Sun Jan 8 14:58:11 EST 2012
when "pretty secure" isn't secure enough
"As a member of the Walkman generation, I have made peace with the fact that I will require a hearing aid long before I die, and of course, it won't be a hearing aid, it will be a computer I put in my body," Doctorow explains, "So when I get into a car - a computer I put my body into - with my hearing aid - a computer I put inside my body - I want to know that these technologies are not designed to keep secrets from me, and to prevent me from terminating processes on them that work against my interests."
Something I've been thinking about off and on for the last seven years or so, is what the security model for an em would look like.
Background info, for non-transhumanists: "Em" is a short, pithy word coined by Robin Hanson to refer to a person running on a computer. The basic idea behind Whole Brain Emulation is to scan a human brain with an electron microscope, then make a model of all the scanned atoms, and run that model in a physics simulator, which will run all the chemical interactions between neurons like it was a physical brain. This model will have all the memories of the person that was scanned, but has all the advantages of software: functional immortality, easy copying, can be run millions of times faster than real time...
The problem arises when you start to think about what kind of computer you're going to run this simulation on. It must be completely, flawlessly, secure. It absolutely cannot be hacked, because once you lose control of that computer, that's the ballgame. A copy of your brain-state is you. It's got all your memories, knows all your passwords.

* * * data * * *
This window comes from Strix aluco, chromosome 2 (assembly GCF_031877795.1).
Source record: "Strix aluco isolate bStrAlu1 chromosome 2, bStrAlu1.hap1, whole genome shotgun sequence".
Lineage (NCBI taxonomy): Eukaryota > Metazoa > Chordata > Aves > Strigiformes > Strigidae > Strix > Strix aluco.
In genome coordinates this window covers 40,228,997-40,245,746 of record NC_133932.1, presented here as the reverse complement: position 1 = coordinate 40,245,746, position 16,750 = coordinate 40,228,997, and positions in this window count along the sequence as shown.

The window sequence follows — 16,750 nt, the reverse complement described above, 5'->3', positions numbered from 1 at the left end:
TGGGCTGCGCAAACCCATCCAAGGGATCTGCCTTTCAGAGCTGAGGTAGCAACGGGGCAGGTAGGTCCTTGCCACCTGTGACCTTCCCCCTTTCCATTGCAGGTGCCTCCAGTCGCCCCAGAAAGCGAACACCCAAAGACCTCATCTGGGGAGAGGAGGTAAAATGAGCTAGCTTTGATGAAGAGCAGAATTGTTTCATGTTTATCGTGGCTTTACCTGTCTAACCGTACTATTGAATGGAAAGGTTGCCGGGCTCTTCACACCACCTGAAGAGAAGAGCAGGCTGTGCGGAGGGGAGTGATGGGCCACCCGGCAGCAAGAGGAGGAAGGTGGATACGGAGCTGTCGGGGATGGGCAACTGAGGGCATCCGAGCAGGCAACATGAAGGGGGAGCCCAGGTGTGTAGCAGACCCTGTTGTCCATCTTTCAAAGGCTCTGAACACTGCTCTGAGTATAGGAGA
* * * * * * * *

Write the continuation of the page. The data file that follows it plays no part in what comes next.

That's bad. It gets worse: a brain-state is software, it can't "die" in the organic sense of the word. You could torture it to death, over and over, for a thousand years; if you felt like it. "They populate the simulation spaces of its mind, exploring all the possible alternative endings to their life."
So it's pretty clear that the operating system for a em is going to have be very special indeed. Quebes isn't paranoid enough. OpenBSD isn't paranoid enough. seL4 isn't paranoid enough. You will need a degree of paranoia hitherto unseen outside of nuclear weapons safety protocols and space shuttle flight control systems. Multiple, concentric, airgapped systems. ASICs that refuse to export their contents. Physical safety interlocks. Power draw monitoring. (Here being used in a somewhat unusual way: monitoring the power draw of a secure processor to verify that it hasn't been compromised) Provably secure code. Self-destruct charges!
Some of the sting of "killing yourself rather than be captured by the enemy" is taken out by having a couple dozen copies as backup, however.
This is a bar set amazingly, impossibly high; and it goes absolutely without saying that no general-purpose commercial OS clears it. However, many of the freedom-destroying technologies cut both ways. The Xbox 360, which has been out for six years now, uses code signing to enforce a closed platform. Downside: no third-party software, at all. Upside: there has never been a virus on the 360. (apt-get uses a weak form of code signing, and to the best of my knowledge, has never distributed a virus either)
This blog post doesn't really have a point, I just wanted to talk about some stuff. Sorry.
I'm certainly not saying that there's some kind of tradeoff between open-source and security. That would just be utter, blithering nonsense. I guess if there's any point here that I'm flailing in the direction of, it's that there are certain dual-use technologies, which are in danger of being misused by people looking to make money at the expense of the users; also known as the Facebook strategy.